While tension steadily rose between European powers in the 1930s, a different kind of battle was raging across the Himalayas. Contingents from Great Britain, Nazi Germany, and the United States had set up rival camps at the base of the mountains, all hoping to become recognized as the fastest, strongest, and bravest climbers in the world.
... gripping ... Ellsworth...recasts the era as a Great Himalayan Race, a push for national supremacy in the shadow of Nazism, a kind of Indiana Jones contest in which the prize is not an ark or idol, but a summit. It works brilliantly, capturing the period and national flavour of the expeditions, as well as the urgency ... Ellsworth’s singular focus on the tripartite rivalry between Britain, Nazi Germany and the US, and on the 1930s, does mean he downplays other nations’ efforts ... His account of the 1953 ascent of Everest—and of Tenzing’s transformation from humble Sherpa porter to co-equal international climber—feels unusually fresh.
... [a] fast-paced survey of Himalayan mountaineering history ... To help readers follow his whipsaw tale, Mr. Ellsworth provides a chronological appendix of expeditions, a glossary of mountaineering terms and a top-shelf collection of descriptive endnotes. He has done excellent primary research, particularly with German sources, but most of Mr. Ellsworth’s anecdotes are reduced from classics of mountaineering literature ... Mr. Ellsworth’s revisionist touches help 21st-century readers see the Sherpas as individuals and give the traditional narrative of Himalayan conquest a fairer reading through the lens of imperialism ... Unfortunately, Mr. Ellsworth’s narrative compressions are so extreme that his book reads like a summary of mountaineering history for the easily distracted.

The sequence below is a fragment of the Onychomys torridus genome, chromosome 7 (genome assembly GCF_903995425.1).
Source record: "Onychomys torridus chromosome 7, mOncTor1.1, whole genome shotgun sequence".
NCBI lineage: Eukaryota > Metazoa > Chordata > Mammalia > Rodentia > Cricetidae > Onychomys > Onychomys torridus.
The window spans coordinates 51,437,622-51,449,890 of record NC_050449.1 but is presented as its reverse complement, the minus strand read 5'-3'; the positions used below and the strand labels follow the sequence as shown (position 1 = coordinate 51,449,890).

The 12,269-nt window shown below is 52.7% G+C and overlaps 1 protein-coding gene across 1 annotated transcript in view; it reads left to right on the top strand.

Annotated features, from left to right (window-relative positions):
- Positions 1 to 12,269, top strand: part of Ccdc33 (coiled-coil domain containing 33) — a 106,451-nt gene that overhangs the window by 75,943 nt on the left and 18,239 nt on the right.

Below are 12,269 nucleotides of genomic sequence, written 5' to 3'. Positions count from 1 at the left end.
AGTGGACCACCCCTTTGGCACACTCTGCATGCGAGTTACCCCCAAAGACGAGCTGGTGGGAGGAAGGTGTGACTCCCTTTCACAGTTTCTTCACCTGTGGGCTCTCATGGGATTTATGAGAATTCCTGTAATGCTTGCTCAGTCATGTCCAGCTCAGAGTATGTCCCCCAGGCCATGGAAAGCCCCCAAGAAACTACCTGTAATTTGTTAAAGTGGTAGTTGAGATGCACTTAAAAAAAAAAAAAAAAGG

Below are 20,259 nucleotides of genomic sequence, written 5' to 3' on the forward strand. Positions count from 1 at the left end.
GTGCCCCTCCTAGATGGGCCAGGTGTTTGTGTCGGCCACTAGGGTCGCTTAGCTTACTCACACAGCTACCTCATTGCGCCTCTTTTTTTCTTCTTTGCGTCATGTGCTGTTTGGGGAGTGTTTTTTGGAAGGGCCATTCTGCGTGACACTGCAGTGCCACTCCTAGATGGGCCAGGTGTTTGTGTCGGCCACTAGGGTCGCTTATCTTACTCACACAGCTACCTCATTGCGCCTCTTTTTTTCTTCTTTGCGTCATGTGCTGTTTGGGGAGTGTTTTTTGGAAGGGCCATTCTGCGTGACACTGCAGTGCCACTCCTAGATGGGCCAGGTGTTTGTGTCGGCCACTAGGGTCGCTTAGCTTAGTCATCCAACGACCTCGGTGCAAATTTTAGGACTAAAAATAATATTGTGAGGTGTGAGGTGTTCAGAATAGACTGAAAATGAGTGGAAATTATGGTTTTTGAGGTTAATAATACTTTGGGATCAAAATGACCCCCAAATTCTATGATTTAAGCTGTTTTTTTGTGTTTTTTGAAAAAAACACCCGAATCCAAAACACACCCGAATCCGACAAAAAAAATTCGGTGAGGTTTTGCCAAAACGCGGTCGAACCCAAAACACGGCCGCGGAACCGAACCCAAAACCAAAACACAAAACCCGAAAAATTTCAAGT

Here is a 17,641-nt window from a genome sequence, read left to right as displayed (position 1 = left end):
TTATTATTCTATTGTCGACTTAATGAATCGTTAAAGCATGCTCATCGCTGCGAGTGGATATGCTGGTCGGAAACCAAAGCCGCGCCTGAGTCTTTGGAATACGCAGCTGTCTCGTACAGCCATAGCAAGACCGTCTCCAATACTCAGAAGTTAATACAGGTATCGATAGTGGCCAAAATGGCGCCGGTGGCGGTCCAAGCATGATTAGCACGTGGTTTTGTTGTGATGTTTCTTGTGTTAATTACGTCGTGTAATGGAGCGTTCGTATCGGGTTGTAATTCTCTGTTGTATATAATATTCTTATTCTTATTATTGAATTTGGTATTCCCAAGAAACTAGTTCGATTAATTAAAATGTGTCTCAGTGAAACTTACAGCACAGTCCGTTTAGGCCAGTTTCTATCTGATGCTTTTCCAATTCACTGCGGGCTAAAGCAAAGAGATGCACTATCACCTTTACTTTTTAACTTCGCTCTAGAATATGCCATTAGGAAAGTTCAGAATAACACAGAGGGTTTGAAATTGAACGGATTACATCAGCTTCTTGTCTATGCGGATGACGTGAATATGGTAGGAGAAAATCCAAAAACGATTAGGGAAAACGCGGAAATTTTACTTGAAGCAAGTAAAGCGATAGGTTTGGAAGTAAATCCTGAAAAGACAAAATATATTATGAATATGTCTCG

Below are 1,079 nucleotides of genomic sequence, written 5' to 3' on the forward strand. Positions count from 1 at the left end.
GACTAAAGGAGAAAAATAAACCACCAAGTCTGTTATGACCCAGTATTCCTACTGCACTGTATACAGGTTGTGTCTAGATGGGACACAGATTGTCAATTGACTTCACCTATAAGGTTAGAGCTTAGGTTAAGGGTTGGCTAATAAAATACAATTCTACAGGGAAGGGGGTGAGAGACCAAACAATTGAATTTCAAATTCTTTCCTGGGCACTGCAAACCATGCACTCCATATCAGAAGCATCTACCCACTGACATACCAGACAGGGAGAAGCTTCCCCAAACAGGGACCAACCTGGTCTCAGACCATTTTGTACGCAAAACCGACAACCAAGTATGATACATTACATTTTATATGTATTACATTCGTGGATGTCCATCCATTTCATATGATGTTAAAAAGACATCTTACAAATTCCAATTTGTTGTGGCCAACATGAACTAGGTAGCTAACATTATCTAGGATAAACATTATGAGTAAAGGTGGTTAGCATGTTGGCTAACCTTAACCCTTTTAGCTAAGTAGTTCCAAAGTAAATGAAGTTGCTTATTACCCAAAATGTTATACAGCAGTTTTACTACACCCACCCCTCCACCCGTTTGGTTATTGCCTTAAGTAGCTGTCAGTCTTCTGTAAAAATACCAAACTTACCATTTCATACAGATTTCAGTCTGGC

The World Beneath Their Feet contains plenty of rollicking stories, but reading it is nevertheless something of a trudge. To reach the end, intrepid readers must brave the blizzard of Ellsworth’s clumsy metaphors, tiptoe round his broken grammar, and skirt the yawning crevasses of hyperbole into which his prose frequently falls ... Weighing up these risks against the reward, the sensible reader might conclude that The World Beneath Their Feet is a peak not to be assailed, but to be squinted at, from the safe distance of a book review.